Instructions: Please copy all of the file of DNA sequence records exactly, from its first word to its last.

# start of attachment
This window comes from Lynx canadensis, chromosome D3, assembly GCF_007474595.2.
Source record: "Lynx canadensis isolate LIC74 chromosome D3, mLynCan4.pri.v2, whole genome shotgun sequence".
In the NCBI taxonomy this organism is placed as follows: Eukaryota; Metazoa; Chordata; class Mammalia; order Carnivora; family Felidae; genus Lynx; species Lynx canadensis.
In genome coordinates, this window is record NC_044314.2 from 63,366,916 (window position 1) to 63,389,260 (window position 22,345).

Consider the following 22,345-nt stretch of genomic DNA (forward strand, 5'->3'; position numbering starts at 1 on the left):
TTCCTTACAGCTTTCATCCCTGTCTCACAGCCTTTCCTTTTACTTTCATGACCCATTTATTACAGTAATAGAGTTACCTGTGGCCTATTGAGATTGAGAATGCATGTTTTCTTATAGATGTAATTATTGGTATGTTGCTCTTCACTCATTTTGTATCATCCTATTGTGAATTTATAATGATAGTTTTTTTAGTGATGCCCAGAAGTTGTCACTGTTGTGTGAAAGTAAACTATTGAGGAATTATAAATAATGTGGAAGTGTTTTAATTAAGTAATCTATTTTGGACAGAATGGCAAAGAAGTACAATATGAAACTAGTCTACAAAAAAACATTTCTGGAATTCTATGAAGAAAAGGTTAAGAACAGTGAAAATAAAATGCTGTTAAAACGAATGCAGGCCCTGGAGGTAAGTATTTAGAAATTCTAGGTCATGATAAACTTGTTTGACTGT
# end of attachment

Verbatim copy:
This window comes from Lynx canadensis, chromosome D3, assembly GCF_007474595.2.
Source record: "Lynx canadensis isolate LIC74 chromosome D3, mLynCan4.pri.v2, whole genome shotgun sequence".
In the NCBI taxonomy this organism is placed as follows: Eukaryota; Metazoa; Chordata; class Mammalia; order Carnivora; family Felidae; genus Lynx; species Lynx canadensis.
In genome coordinates, this window is record NC_044314.2 from 63,366,916 (window position 1) to 63,389,260 (window position 22,345).

Consider the following 22,345-nt stretch of genomic DNA (forward strand, 5'->3'; position numbering starts at 1 on the left):
TTCCTTACAGCTTTCATCCCTGTCTCACAGCCTTTCCTTTTACTTTCATGACCCATTTATTACAGTAATAGAGTTACCTGTGGCCTATTGAGATTGAGAATGCATGTTTTCTTATAGATGTAATTATTGGTATGTTGCTCTTCACTCATTTTGTATCATCCTATTGTGAATTTATAATGATAGTTTTTTTAGTGATGCCCAGAAGTTGTCACTGTTGTGTGAAAGTAAACTATTGAGGAATTATAAATAATGTGGAAGTGTTTTAATTAAGTAATCTATTTTGGACAGAATGGCAAAGAAGTACAATATGAAACTAGTCTACAAAAAAACATTTCTGGAATTCTATGAAGAAAAGGTTAAGAACAGTGAAAATAAAATGCTGTTAAAACGAATGCAGGCCCTGGAGGTAAGTATTTAGAAATTCTAGGTCATGATAAACTTGTTTGACTGT